Lets compare Downs (who wasn’t worth a roster spot) and Coke (who was) for a moment: Downs also had a poor 2013, with a 4.84 ERA that got him booted back down to Toledo. Downs also has a relatively high career ERA now (4.34) with a big split between his ERA and FIP due to the BABIP. By FIP and by peripherals, Downs looks like the vastly superior pitcher to Phil Coke in 2013 – downs only real problems were the high BABIP and extraordinarily large L/R splits. Downs also has much less of a “track record” than Coke, his career “mediocrity” is solely a function of a good 2012 and a bad 2013 (by BABIP and ERA) rather than the sort of sustained below-average-ness that Coke has provided. If you look at SIERA – which predicts an ERA based on things like how many hits of what kinds the guy allowed – Downs looks like a very good pitcher, Coke a pretty poor one. Steamer (and again, I don’t think keeping Coke makes any sense if you don’t follow the same personnel evaluation logic as a model like Steamer) predicts a 3.90 ERA for Downs next year with very similar peripherals to what it predicts for Coke. Basically, Steamer thinks Coke and Downs will be basically the same pitcher next year – as far as numbers go.
It’s easy to guess at why the Tigers would want to keep Coke but let Veras go – Veras was a little more expensive and he was a righty. They may figure they have more candidates in house to replace Veras and that there are more free agent options that could replace Veras at a similar price. They may be right. They may feel that there aren’t a lot of lefties out there to pursue, particularly now that Javier Lopez is off the market. They may also have made a final decision to move Smyly into the rotation, which would mean the team needs one more good lefty than they would have otherwise. In short, Coke’s “lefty-ness” may be all that matters in that comparison.
I’m still puzzled as to why a team that needed a lefty would have let Downs go – and especially why they would have preferred to spend an extra $1.5 million to have Coke instead of Downs. I can really only think of two possible reasons: 1. All Dombrowski cares about is how hard the guy throws. Coke throws 3 MPH harder than Downs, though without the right movement or location for that fastball to actually be more effective than Downs’ fastball. Downs relies on a consistently filthy slider to finish hitters, Coke’s slider is not nearly so reliable. In terms of “stuff” Downs is the winner, in terms of velocity it’s Coke. This would mean that DD always intended to keep Coke, never though about keeping the other two. 2. There has been a major realignment in strategy since they let Downs and Veras go. Because of the way arbitration works, the Tigers had longer to think about Coke than Veras (Downs they just didn’t want). They may have come to the conclusion that there isn’t going to be the glut (with associated low prices) of free agent relievers that they had expected. They may have only recently decided that trading a starter was a definite rather than a slim possibility. It could be that Kenny Faulk is not pitching well in the AFL and that Matt Hoffman did not pitch well in Venezuela (and could be hurt, news is scarce) making Tigers brass leery of giving a job to one of those two in spring training. There may also be some influence of the new manager and his new staff on these decisions, though it’s hard to imagine Ausmus stepping in and telling DD that he’s got to have Coke.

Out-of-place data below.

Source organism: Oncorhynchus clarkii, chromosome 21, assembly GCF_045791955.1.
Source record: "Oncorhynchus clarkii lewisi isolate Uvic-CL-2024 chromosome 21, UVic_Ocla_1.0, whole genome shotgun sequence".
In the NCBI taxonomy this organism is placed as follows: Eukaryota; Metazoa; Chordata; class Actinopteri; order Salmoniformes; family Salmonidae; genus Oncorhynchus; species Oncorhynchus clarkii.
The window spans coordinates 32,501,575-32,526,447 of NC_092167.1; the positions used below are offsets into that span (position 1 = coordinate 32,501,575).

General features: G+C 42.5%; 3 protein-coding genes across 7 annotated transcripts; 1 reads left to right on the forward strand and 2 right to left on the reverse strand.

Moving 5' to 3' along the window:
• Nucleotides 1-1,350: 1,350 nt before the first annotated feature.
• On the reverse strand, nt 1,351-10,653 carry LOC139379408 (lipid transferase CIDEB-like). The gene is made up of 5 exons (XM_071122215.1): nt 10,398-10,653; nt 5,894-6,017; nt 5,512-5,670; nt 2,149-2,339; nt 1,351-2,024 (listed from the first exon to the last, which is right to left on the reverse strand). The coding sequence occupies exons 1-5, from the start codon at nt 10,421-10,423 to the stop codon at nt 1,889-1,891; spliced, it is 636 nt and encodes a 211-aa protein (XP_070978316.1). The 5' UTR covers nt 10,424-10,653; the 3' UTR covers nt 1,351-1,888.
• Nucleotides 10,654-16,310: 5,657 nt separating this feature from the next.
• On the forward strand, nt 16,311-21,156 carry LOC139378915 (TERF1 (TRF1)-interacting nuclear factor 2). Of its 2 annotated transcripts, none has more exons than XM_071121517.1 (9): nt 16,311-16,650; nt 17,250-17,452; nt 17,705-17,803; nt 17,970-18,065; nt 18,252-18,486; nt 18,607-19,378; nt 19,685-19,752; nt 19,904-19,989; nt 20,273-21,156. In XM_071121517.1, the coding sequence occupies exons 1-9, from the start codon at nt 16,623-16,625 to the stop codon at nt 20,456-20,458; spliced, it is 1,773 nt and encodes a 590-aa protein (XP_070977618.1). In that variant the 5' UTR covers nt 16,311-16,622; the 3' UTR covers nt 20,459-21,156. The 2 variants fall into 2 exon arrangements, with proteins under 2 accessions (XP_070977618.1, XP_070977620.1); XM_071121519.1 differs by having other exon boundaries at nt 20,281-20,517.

The Tigers probably wouldn’t be able to get a replacement for Coke on the free agent market with more talent and fewer question marks for less money. BUT, they could definitely have gotten guys with more talent and fewer question marks without paying absurdly high prices (maybe $3 or $4 million per season). They could have gotten guys with a similar – maybe slightly better – talent/risk profile for the same or less. Oliver Perez? Scott Downs? Mike Gonzalez? Matt Thornton? These guys are out there… But they elected to go with Coke. After all this pondering, I still don’t get it.
Topics: Detroit Tigers